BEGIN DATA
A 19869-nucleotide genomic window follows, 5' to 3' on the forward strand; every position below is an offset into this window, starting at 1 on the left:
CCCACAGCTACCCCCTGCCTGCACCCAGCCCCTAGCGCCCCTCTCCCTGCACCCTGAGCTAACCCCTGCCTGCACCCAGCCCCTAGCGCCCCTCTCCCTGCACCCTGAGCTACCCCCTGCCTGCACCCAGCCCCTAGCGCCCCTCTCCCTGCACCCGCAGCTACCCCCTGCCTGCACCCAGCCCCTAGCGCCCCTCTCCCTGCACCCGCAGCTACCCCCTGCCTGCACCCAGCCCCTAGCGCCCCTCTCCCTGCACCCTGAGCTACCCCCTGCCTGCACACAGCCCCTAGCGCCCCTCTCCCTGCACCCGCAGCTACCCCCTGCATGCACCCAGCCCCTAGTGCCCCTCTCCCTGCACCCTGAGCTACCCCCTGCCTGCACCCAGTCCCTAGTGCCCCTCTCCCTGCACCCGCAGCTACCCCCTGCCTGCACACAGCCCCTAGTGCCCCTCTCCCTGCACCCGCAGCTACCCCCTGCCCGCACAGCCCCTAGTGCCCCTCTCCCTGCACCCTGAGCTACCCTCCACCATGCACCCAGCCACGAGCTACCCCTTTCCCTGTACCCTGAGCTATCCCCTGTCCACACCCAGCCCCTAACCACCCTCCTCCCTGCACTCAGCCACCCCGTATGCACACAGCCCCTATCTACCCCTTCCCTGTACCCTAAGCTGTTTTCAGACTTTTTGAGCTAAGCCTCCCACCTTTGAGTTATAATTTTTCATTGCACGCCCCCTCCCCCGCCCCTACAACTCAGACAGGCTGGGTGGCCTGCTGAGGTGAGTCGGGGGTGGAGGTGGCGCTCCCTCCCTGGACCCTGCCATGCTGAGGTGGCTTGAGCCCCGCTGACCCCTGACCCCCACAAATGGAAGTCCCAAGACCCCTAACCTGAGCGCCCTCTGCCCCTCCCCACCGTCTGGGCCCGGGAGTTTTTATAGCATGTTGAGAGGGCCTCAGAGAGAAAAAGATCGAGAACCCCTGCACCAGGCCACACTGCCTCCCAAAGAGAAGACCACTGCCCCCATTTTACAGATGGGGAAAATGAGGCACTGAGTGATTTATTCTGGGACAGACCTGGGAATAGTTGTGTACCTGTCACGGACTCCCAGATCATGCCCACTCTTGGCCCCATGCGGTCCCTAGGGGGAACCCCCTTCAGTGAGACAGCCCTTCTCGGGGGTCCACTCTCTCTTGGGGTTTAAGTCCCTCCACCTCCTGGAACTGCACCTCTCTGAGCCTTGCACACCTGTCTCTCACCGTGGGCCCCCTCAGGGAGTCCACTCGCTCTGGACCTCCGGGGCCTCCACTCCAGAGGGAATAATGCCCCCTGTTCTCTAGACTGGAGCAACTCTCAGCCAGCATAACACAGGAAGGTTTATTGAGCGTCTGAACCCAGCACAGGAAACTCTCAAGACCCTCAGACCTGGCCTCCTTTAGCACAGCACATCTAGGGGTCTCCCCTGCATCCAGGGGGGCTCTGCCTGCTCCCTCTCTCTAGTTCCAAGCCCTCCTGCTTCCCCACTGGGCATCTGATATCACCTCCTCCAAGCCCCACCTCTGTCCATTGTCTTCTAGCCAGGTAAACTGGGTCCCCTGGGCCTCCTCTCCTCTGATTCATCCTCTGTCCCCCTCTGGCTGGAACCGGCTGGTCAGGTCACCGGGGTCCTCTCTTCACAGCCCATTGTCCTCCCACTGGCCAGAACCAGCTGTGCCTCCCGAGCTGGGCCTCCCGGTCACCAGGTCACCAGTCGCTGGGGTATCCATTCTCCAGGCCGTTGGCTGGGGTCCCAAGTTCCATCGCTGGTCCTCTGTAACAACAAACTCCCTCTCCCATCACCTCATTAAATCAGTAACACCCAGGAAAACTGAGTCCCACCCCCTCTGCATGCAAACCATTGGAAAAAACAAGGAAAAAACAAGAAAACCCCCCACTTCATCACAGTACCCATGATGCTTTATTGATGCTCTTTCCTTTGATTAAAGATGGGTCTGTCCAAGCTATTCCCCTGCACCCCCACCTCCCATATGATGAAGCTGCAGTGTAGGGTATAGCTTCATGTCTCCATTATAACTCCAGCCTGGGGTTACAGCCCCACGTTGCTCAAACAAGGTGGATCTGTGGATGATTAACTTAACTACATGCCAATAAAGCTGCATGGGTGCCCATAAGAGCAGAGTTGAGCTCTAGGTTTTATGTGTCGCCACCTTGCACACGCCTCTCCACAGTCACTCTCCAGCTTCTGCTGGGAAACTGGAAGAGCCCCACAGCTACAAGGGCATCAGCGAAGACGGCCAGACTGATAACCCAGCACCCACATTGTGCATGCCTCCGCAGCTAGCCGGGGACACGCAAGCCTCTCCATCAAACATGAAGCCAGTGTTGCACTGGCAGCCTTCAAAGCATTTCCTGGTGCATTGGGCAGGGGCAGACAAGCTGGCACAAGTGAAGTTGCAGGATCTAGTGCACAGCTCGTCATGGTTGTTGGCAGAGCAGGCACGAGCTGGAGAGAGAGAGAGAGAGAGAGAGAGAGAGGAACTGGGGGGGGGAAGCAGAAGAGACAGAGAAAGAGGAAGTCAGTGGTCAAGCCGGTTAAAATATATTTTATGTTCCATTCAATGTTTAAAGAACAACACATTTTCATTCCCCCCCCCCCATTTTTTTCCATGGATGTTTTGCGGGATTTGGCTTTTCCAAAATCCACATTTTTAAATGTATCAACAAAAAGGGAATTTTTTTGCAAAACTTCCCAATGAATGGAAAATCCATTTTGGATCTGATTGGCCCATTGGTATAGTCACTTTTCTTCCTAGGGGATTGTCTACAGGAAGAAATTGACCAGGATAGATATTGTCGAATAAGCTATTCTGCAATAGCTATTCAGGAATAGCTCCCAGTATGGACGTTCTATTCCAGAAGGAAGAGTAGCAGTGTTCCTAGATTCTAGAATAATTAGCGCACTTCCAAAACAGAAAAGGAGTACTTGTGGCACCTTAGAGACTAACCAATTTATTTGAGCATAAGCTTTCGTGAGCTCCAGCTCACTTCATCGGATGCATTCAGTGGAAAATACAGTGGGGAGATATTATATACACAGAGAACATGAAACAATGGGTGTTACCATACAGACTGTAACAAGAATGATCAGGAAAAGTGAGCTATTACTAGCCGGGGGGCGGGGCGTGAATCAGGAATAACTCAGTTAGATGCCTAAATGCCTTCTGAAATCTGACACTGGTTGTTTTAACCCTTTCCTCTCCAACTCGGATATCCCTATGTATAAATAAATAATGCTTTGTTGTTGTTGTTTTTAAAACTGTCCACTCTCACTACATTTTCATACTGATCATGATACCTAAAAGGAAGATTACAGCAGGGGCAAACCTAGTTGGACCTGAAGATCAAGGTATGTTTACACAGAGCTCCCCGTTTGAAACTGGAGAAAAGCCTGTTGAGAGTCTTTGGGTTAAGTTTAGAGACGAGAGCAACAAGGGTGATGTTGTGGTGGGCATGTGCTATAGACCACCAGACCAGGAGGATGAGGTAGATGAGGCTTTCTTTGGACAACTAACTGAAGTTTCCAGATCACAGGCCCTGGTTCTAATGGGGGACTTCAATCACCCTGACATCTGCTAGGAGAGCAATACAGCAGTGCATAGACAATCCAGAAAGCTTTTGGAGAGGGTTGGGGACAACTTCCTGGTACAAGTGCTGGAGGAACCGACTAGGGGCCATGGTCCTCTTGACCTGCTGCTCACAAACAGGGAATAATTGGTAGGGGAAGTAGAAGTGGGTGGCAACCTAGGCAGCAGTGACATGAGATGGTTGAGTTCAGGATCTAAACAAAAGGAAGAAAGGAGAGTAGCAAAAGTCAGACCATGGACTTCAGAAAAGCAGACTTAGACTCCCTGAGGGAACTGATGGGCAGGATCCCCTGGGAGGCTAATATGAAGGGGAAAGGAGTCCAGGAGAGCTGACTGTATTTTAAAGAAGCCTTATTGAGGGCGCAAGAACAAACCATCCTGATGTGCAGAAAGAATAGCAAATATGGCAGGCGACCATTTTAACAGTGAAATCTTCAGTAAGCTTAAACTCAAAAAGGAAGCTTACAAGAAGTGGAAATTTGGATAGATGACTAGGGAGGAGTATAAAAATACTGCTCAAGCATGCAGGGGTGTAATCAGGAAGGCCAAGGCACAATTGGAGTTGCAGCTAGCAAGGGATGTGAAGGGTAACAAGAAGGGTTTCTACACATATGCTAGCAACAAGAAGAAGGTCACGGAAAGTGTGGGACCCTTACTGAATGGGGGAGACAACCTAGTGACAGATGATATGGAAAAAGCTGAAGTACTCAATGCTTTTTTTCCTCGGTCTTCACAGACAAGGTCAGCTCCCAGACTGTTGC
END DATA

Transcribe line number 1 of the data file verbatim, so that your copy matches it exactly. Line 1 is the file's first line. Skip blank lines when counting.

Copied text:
A 19869-nucleotide genomic window follows, 5' to 3' on the forward strand; every position below is an offset into this window, starting at 1 on the left: